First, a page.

Under-fire weightlifting chief steps aside for corruption probe

International Weightlifting Federation (IWF) President, Romanian Tamas Ajan, pictured during the Rio 2016 Olympic Games, has relinquished his duties while an independent investigation is carried out

International Weightlifting Federation (IWF) president Tamas Ajan agreed late Wednesday to relinquish his duties for 90 days while an independent investigation into allegations of corruption and doping violations are carried out.

Ursula Papandrea, the president of USA Weightlifting, will take over veteran Ajan's role in an acting capacity until April, said an IWF statement issued late Wednesday in Doha after a 13-hour emergency meeting of the organisation's executive board.

German broadcaster ARD alleged in a documentary earlier this month that a "culture of corruption" had been established in the Olympic sport with prominent weightlifters rarely subjected to drugs tests and cash being taken by doping controllers to accept manipulated urine samples.

The IWF executive board agreed to appoint independent experts to assess the allegations, a move it claimed would act "decisively" to restore the governing body's battered reputation.

"This work is expected to be completed during a 90-day period, starting immediately," it said.

Hungarian Ajan, 81, who has been at the IWF since 1976 serving 24 years as general secretary and the past 20 as president, claimed the documentary's allegations were unfounded.

"They are not supported by the relevant documentation or by people involved in the relevant decisions," he was quoted as saying in the statement.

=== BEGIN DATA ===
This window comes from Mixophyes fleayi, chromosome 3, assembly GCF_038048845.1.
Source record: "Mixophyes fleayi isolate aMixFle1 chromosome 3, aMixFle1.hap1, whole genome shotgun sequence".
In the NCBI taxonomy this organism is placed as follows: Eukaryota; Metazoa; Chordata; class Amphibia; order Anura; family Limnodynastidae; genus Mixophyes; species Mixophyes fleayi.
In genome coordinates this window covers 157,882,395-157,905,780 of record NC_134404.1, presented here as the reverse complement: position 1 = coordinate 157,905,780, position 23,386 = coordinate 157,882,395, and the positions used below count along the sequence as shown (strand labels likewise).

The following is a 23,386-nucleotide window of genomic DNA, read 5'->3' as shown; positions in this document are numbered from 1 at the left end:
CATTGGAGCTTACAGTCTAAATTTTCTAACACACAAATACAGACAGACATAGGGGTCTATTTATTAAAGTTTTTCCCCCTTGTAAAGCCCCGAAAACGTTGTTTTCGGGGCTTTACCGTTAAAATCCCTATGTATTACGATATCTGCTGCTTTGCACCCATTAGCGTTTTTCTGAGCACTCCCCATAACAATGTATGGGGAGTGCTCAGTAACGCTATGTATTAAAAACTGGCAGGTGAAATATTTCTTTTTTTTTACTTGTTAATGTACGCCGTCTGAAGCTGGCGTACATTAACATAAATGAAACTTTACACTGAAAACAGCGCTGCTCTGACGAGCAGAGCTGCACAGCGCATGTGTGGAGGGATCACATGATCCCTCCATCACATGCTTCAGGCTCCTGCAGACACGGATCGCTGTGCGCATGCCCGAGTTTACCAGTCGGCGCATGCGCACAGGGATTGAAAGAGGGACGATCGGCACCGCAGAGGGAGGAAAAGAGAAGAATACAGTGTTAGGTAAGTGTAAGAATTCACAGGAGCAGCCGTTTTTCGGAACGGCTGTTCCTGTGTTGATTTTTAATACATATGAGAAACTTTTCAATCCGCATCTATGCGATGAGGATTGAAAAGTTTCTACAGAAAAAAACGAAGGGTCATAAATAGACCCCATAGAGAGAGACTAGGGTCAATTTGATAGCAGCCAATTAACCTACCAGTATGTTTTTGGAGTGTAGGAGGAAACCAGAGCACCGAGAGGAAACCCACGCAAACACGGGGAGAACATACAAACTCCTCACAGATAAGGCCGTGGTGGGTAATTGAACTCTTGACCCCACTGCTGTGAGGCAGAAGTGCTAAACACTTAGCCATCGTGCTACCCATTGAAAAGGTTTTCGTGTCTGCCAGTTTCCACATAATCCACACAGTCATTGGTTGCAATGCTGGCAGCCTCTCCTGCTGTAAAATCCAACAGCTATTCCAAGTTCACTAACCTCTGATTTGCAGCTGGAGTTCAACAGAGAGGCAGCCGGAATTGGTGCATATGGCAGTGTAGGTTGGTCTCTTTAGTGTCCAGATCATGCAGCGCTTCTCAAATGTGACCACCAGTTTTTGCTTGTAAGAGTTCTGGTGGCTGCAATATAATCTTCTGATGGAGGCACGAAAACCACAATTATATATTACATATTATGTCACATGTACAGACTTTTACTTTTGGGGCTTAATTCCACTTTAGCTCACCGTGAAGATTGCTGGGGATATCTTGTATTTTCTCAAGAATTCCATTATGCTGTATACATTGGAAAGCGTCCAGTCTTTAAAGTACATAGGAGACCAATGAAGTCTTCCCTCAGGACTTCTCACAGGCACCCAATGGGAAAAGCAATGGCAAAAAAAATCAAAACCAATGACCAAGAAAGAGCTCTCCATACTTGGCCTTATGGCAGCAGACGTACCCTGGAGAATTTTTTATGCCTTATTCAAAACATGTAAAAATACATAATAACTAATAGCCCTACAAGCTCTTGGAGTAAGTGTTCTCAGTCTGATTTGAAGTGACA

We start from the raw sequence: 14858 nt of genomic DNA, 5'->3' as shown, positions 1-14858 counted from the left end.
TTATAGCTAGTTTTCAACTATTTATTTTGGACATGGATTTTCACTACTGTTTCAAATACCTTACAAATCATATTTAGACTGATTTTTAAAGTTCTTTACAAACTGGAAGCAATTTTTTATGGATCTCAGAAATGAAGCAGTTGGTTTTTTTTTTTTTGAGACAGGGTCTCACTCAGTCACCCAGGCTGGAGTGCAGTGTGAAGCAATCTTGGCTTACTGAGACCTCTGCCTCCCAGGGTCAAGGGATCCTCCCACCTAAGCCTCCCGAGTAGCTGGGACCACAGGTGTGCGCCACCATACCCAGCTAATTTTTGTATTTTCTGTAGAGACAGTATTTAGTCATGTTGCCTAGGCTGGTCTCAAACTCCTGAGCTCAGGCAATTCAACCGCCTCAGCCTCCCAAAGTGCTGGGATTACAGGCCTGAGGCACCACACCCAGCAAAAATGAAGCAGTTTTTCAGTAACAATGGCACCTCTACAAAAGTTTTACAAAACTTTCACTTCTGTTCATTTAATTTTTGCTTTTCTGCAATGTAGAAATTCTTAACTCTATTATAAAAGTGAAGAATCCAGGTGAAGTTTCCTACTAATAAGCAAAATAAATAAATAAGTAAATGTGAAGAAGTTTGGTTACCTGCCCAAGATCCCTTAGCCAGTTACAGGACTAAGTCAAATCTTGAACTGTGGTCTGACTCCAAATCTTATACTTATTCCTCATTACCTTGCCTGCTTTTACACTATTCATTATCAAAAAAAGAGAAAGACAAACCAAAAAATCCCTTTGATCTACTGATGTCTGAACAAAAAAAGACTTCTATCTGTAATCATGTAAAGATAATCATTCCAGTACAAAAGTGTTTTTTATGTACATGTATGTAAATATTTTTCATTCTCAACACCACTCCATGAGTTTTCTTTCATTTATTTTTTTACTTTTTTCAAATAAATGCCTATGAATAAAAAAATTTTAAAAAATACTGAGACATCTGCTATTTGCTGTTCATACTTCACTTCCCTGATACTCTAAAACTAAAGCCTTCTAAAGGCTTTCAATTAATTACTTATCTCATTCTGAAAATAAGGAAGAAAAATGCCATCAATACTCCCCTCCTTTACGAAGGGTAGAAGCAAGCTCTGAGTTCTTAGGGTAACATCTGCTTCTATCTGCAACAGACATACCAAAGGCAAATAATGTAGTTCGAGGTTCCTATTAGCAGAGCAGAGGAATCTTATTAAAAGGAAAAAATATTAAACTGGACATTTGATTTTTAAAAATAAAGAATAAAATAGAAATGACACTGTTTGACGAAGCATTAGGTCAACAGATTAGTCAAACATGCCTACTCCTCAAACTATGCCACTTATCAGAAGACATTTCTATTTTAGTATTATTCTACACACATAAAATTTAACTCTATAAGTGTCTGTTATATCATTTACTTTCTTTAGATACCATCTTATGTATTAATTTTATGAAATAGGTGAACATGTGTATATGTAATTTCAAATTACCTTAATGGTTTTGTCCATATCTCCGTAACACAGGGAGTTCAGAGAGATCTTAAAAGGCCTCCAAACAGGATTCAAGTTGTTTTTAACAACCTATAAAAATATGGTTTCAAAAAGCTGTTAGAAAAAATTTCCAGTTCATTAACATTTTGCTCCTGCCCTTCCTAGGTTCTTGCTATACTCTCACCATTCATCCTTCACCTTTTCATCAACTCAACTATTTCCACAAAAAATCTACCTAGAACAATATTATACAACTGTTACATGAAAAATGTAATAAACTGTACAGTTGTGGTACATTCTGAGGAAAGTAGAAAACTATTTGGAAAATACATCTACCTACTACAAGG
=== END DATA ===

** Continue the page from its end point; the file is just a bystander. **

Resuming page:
- 'Unjust attack' -

The IWF said analysis of the ARD allegations was considered at the meeting, followed by "comprehensive discussions" and the decision to carry out "a detailed plan of action".

"Consistent with the principle at the heart of the IWF's successful and widely-welcomed recent anti-doping reforms, the IWF will now convene a group of independent experts to assess the validity of the ARD allegations," the IWF said.

Papandrea will head a commission to identify experts in fields including anti-doping and financial reporting.

"The experts will be appointed by the IWF executive board," said the statement and will report to the next IWF Congress in Bucharest in March.

The documentary by journalists at German broadcaster ARD including Hajo Seppelt, who broke the story on Russia's state doping scandal, claimed that half of the 450 world championship or Olympic medallists between 2008 and 2017 were not asked to undertake any doping tests while a doctor for the Moldovan team was caught on hidden camera explaining how urine samples could be manipulated.

Beyond doping, the report accused the IWF of transferring $5 million in funding from the International Olympic Committee into two Swiss accounts overseen only by Ajan.

Ajan claimed he had been the victim of "an unjust attack" by ARD.

"It should be stressed that yes, there are two bank accounts, but neither is secret," said Ajan in an interview with Hungarian TV.

"This film has completely ruined my life and 50 years of my work. A large part of my work has been about doping prevention," he added.

"That's why it was a blow to the gut for them to claim we had done nothing."